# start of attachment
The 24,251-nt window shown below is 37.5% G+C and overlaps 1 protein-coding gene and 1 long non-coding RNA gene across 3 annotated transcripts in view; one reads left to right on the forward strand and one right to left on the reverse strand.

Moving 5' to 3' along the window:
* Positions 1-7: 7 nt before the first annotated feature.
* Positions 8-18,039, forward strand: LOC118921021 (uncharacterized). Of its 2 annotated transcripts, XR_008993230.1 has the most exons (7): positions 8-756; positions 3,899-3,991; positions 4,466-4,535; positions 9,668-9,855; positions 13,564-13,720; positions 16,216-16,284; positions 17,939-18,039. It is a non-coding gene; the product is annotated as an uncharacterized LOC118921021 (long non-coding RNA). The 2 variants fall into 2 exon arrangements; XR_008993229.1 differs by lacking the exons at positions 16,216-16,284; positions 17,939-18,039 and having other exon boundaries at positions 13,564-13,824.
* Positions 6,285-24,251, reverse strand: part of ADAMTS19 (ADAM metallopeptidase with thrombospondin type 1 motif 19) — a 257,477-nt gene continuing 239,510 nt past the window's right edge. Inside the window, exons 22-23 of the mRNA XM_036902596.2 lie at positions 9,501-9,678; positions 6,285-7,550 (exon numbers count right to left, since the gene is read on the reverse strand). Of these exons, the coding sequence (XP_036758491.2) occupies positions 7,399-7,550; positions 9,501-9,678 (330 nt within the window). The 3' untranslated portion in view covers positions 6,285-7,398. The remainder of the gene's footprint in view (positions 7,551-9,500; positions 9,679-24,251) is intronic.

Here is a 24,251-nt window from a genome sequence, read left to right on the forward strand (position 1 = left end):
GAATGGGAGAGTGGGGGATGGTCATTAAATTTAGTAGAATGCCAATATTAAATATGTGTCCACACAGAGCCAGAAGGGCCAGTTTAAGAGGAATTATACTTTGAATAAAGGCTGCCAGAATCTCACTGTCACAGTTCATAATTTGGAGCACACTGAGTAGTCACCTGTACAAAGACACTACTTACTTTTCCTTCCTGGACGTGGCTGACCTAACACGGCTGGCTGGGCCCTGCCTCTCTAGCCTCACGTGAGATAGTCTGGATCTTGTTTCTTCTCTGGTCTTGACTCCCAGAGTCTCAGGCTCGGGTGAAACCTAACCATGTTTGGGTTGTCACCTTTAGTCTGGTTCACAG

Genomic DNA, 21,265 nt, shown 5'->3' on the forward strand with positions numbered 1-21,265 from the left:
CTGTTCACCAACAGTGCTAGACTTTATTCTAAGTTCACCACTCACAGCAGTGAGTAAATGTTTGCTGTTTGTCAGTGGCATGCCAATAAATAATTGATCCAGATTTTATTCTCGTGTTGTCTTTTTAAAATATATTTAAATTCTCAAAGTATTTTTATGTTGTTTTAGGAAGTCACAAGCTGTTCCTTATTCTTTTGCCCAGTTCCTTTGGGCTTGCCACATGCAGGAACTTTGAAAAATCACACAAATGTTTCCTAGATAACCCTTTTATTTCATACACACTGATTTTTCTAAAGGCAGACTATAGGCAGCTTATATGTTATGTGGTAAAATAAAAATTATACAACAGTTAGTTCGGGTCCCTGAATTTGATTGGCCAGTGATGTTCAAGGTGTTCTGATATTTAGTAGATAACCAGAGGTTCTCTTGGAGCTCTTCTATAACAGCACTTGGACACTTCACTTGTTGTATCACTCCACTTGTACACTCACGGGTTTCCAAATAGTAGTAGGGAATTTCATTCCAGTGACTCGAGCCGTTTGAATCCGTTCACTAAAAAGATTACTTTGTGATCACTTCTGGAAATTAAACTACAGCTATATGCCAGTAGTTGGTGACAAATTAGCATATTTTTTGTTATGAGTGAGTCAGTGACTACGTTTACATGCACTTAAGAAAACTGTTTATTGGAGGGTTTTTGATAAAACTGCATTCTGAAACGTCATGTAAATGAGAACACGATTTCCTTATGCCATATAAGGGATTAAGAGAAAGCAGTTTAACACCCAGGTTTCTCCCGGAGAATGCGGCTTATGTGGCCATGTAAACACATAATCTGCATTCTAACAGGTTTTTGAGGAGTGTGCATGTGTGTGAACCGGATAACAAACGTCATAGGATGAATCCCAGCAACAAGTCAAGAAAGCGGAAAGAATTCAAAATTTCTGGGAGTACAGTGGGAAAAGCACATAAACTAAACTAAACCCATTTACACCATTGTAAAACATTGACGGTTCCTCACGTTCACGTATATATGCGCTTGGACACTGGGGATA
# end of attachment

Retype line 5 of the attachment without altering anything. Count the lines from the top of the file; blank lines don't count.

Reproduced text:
* Positions 6,285-24,251, reverse strand: part of ADAMTS19 (ADAM metallopeptidase with thrombospondin type 1 motif 19) — a 257,477-nt gene continuing 239,510 nt past the window's right edge. Inside the window, exons 22-23 of the mRNA XM_036902596.2 lie at positions 9,501-9,678; positions 6,285-7,550 (exon numbers count right to left, since the gene is read on the reverse strand). Of these exons, the coding sequence (XP_036758491.2) occupies positions 7,399-7,550; positions 9,501-9,678 (330 nt within the window). The 3' untranslated portion in view covers positions 6,285-7,398. The remainder of the gene's footprint in view (positions 7,551-9,500; positions 9,679-24,251) is intronic.